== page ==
Several recent changes have led to increased focus on the quality and consistency of federal statistics on the racial characteristics of the U.S. population, including population changes due to high rates of immigration, as well as rates of racial intermarriage that continue to rise. Changes in systems of racial classification have been made to accommodate these population changes and to improve the quality of racial statistics. At the same time, evidence accumulates that race reporting can be substantially affected by methodolgical factors, and that race reporting by Hispanics is particularly vulnerable.
This paper discusses the social constructs of race and Hispanic origin, and draws on several sources of data to illustrate and assess methodological problems involved in measuring race in surveys, including wording and conceptual issues, mode effects, and interviewer effects. The paper examines and comments on wording differences between various alternative versions of the question, drawing on evidence from qualitative and quantitative research conducted by the Census Bureau and others, to discuss the implications for the data. The paper discusses lessons that might be drawn from the Census Bureau's experience and research needed to address measurement issues.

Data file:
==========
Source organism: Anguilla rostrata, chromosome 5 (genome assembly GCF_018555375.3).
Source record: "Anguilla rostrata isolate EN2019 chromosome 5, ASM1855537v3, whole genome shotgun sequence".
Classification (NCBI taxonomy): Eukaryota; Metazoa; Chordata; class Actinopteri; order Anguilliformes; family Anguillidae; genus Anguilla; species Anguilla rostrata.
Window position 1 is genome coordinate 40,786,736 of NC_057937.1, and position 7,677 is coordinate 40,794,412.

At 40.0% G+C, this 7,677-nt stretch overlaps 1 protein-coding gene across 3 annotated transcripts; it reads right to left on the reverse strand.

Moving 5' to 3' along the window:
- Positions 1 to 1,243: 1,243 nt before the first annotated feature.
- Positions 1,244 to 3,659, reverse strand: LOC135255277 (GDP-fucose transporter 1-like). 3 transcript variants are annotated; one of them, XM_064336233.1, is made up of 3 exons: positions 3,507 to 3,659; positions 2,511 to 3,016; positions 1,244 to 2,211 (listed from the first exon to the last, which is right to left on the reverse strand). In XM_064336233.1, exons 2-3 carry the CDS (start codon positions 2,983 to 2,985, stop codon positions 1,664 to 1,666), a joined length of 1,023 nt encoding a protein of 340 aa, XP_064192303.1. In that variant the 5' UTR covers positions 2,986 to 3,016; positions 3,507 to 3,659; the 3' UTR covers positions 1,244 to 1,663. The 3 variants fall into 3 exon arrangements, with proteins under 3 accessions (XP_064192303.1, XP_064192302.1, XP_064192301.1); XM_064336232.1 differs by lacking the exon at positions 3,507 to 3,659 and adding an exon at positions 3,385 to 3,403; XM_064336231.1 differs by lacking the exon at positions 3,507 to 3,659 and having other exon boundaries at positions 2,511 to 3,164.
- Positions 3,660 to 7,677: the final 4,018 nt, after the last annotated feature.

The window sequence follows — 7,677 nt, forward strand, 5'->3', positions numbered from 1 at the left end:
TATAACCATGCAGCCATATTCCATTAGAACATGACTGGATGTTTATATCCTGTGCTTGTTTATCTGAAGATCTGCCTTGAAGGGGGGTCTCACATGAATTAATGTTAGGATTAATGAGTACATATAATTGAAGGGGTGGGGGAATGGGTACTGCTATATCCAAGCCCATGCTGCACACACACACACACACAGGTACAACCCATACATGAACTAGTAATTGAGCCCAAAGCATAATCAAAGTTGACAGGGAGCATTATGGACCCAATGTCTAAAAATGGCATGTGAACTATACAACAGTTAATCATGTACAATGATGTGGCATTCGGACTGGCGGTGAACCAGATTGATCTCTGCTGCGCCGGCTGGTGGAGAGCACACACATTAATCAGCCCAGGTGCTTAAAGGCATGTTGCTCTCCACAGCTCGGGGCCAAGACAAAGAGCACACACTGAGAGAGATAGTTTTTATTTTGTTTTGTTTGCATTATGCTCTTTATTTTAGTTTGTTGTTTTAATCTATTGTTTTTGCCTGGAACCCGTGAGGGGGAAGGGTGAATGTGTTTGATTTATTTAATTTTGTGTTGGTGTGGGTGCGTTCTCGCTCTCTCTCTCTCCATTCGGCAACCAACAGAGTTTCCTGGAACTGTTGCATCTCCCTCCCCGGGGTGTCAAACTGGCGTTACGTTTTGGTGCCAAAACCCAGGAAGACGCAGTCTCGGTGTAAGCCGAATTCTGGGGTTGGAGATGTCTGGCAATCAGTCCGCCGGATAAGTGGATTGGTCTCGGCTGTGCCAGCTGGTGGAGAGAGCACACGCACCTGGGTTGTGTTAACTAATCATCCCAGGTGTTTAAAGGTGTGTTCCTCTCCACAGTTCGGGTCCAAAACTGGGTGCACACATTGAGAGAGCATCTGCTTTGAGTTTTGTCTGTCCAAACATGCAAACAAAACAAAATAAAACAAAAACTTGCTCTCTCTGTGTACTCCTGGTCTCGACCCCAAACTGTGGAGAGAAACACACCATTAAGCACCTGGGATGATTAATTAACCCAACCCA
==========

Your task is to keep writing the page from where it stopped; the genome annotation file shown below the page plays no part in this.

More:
CITATION:Martin, Elizabeth and Gerber, Eleanor. (2004). "Results of Recent Methodological Research on the Hispanic Origin and Race Questions." Paper prepared for presentation at the annual meeting of the Population Association of America, Boston, MA, April 2, 2004.
Source: U.S. Census Bureau, Statistical Research Division
Created: August 3, 2005
Last revised: August 3, 2005
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